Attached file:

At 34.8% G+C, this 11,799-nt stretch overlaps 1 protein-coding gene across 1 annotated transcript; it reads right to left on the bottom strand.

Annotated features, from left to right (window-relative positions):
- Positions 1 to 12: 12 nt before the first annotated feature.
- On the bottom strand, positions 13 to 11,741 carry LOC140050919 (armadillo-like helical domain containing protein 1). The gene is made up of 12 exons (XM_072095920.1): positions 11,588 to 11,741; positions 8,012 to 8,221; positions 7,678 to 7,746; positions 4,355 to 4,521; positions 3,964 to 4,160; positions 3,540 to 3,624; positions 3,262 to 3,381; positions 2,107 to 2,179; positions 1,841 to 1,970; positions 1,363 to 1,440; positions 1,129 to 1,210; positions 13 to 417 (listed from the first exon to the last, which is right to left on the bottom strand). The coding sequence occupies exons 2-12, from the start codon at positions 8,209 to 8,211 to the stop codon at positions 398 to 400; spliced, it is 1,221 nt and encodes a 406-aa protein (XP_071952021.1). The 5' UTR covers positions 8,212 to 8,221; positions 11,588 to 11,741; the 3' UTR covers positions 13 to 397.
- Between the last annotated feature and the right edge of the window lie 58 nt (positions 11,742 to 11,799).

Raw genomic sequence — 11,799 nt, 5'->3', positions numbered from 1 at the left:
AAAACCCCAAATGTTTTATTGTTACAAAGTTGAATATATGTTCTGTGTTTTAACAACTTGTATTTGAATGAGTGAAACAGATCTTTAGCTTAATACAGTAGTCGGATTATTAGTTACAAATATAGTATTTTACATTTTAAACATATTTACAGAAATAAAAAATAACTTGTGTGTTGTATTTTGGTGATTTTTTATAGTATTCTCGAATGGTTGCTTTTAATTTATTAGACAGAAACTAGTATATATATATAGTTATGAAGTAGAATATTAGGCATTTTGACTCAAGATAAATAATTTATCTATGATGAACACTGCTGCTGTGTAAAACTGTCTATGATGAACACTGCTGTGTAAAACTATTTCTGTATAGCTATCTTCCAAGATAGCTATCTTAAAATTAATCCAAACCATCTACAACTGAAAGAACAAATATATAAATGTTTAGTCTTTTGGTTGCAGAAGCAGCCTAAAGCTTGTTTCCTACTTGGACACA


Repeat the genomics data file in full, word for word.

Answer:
At 34.8% G+C, this 11,799-nt stretch overlaps 1 protein-coding gene across 1 annotated transcript; it reads right to left on the bottom strand.

Annotated features, from left to right (window-relative positions):
- Positions 1 to 12: 12 nt before the first annotated feature.
- On the bottom strand, positions 13 to 11,741 carry LOC140050919 (armadillo-like helical domain containing protein 1). The gene is made up of 12 exons (XM_072095920.1): positions 11,588 to 11,741; positions 8,012 to 8,221; positions 7,678 to 7,746; positions 4,355 to 4,521; positions 3,964 to 4,160; positions 3,540 to 3,624; positions 3,262 to 3,381; positions 2,107 to 2,179; positions 1,841 to 1,970; positions 1,363 to 1,440; positions 1,129 to 1,210; positions 13 to 417 (listed from the first exon to the last, which is right to left on the bottom strand). The coding sequence occupies exons 2-12, from the start codon at positions 8,209 to 8,211 to the stop codon at positions 398 to 400; spliced, it is 1,221 nt and encodes a 406-aa protein (XP_071952021.1). The 5' UTR covers positions 8,212 to 8,221; positions 11,588 to 11,741; the 3' UTR covers positions 13 to 397.
- Between the last annotated feature and the right edge of the window lie 58 nt (positions 11,742 to 11,799).

Raw genomic sequence — 11,799 nt, 5'->3', positions numbered from 1 at the left:
AAAACCCCAAATGTTTTATTGTTACAAAGTTGAATATATGTTCTGTGTTTTAACAACTTGTATTTGAATGAGTGAAACAGATCTTTAGCTTAATACAGTAGTCGGATTATTAGTTACAAATATAGTATTTTACATTTTAAACATATTTACAGAAATAAAAAATAACTTGTGTGTTGTATTTTGGTGATTTTTTATAGTATTCTCGAATGGTTGCTTTTAATTTATTAGACAGAAACTAGTATATATATATAGTTATGAAGTAGAATATTAGGCATTTTGACTCAAGATAAATAATTTATCTATGATGAACACTGCTGCTGTGTAAAACTGTCTATGATGAACACTGCTGTGTAAAACTATTTCTGTATAGCTATCTTCCAAGATAGCTATCTTAAAATTAATCCAAACCATCTACAACTGAAAGAACAAATATATAAATGTTTAGTCTTTTGGTTGCAGAAGCAGCCTAAAGCTTGTTTCCTACTTGGACACA